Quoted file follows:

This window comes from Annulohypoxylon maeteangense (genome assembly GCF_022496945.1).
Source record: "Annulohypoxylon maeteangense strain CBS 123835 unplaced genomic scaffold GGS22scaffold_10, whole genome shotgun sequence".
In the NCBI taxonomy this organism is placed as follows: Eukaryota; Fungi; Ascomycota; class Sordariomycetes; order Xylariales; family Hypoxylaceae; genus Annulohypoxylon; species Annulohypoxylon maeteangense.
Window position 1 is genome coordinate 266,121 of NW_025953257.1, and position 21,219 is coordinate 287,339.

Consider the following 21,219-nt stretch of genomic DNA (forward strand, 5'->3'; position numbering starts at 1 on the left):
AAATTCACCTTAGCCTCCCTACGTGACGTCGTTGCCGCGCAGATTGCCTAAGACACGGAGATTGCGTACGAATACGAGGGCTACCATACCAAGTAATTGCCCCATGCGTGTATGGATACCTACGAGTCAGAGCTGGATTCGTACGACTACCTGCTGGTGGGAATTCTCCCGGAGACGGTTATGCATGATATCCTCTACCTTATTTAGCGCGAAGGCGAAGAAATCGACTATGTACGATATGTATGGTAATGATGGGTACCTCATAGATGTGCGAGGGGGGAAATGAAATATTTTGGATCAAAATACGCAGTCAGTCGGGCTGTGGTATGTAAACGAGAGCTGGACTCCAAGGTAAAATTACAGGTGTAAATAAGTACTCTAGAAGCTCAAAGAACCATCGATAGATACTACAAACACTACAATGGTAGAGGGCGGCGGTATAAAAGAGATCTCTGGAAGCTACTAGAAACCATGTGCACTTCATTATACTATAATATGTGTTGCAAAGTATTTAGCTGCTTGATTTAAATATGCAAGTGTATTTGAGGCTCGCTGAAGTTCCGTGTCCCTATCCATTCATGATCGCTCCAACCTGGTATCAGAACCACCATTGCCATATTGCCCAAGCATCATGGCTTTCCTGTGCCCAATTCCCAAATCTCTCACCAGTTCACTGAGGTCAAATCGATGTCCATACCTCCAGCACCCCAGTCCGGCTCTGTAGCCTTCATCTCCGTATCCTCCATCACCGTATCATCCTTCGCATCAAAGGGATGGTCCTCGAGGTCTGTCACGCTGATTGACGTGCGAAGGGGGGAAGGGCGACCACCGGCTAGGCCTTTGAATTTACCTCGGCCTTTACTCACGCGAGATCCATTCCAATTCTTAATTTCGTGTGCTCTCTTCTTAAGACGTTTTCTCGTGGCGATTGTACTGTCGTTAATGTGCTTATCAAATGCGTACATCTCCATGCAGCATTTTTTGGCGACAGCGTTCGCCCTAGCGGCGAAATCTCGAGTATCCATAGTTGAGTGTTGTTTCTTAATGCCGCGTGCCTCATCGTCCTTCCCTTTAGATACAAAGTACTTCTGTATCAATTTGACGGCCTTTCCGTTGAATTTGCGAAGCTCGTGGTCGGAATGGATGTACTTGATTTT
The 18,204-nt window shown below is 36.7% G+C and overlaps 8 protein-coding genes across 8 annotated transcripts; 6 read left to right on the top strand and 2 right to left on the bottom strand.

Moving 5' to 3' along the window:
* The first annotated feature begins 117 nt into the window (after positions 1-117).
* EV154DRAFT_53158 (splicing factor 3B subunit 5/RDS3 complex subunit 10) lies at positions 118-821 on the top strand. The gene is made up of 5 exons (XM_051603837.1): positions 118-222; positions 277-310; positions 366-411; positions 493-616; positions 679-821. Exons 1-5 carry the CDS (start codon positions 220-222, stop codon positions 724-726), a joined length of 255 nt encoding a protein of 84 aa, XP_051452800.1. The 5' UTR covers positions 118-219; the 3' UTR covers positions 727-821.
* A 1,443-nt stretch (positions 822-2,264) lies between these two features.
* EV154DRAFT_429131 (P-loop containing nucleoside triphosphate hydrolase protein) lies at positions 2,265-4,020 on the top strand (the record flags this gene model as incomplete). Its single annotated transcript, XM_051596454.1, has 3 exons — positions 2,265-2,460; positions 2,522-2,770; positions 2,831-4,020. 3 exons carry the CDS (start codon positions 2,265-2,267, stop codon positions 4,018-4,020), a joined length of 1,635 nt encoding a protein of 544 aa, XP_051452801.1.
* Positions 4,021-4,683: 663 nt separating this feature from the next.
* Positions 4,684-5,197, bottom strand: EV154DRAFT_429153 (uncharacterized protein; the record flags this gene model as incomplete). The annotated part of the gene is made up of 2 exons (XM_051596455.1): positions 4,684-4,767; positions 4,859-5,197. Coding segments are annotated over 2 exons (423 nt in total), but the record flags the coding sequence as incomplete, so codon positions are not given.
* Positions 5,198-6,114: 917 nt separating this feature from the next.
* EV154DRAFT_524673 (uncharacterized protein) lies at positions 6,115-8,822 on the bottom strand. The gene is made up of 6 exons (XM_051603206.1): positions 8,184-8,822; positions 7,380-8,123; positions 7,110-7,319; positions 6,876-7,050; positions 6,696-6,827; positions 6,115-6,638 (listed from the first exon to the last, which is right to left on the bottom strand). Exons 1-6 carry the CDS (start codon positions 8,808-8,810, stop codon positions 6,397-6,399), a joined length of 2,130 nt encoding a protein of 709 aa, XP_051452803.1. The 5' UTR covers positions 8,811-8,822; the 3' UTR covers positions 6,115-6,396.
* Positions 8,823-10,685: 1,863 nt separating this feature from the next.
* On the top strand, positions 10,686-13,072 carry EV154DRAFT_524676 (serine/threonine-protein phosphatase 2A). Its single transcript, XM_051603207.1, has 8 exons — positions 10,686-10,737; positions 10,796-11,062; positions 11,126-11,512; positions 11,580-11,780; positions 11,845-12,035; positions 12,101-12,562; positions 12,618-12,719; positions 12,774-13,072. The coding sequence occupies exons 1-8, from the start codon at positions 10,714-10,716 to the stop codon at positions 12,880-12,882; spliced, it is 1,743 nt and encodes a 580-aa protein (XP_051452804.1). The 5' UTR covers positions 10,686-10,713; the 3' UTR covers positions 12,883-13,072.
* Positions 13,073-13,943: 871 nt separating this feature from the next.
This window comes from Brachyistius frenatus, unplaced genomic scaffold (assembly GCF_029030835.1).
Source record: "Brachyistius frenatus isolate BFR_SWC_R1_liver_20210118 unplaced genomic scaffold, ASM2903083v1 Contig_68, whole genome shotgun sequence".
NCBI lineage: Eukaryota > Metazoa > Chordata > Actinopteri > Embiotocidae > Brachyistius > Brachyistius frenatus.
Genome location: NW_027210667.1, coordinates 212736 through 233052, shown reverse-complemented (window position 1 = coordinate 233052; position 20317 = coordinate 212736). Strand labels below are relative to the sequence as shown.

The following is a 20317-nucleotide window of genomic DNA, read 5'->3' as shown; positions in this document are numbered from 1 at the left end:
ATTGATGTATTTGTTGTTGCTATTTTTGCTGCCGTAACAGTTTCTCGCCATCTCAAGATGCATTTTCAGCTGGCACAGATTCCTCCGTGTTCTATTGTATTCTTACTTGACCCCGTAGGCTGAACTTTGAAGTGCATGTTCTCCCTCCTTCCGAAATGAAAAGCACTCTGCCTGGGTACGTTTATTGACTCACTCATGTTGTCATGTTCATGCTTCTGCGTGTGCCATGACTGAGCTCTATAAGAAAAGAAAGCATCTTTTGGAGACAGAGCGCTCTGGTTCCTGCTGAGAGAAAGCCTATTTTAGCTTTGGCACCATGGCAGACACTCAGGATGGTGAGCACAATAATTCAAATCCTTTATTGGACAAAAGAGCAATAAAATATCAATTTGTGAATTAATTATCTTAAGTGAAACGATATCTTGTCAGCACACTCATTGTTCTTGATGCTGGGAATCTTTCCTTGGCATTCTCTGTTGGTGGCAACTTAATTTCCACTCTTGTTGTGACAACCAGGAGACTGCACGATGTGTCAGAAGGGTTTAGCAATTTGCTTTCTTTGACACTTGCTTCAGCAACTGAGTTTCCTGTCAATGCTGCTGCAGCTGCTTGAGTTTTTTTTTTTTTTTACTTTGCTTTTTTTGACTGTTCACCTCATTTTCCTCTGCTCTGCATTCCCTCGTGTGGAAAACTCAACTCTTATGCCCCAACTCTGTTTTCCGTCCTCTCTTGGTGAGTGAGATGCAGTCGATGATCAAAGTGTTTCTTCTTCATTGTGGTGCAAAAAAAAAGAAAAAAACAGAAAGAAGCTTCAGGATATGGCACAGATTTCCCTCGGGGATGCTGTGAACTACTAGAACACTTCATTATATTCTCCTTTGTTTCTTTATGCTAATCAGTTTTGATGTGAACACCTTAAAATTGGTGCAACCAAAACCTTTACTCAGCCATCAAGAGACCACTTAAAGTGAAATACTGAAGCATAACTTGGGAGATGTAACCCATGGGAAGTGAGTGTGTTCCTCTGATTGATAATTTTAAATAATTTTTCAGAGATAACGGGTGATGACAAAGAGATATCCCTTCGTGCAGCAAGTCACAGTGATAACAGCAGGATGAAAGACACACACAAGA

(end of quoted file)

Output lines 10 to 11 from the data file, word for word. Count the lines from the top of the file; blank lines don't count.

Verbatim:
* EV154DRAFT_53158 (splicing factor 3B subunit 5/RDS3 complex subunit 10) lies at positions 118-821 on the top strand. The gene is made up of 5 exons (XM_051603837.1): positions 118-222; positions 277-310; positions 366-411; positions 493-616; positions 679-821. Exons 1-5 carry the CDS (start codon positions 220-222, stop codon positions 724-726), a joined length of 255 nt encoding a protein of 84 aa, XP_051452800.1. The 5' UTR covers positions 118-219; the 3' UTR covers positions 727-821.
* A 1,443-nt stretch (positions 822-2,264) lies between these two features.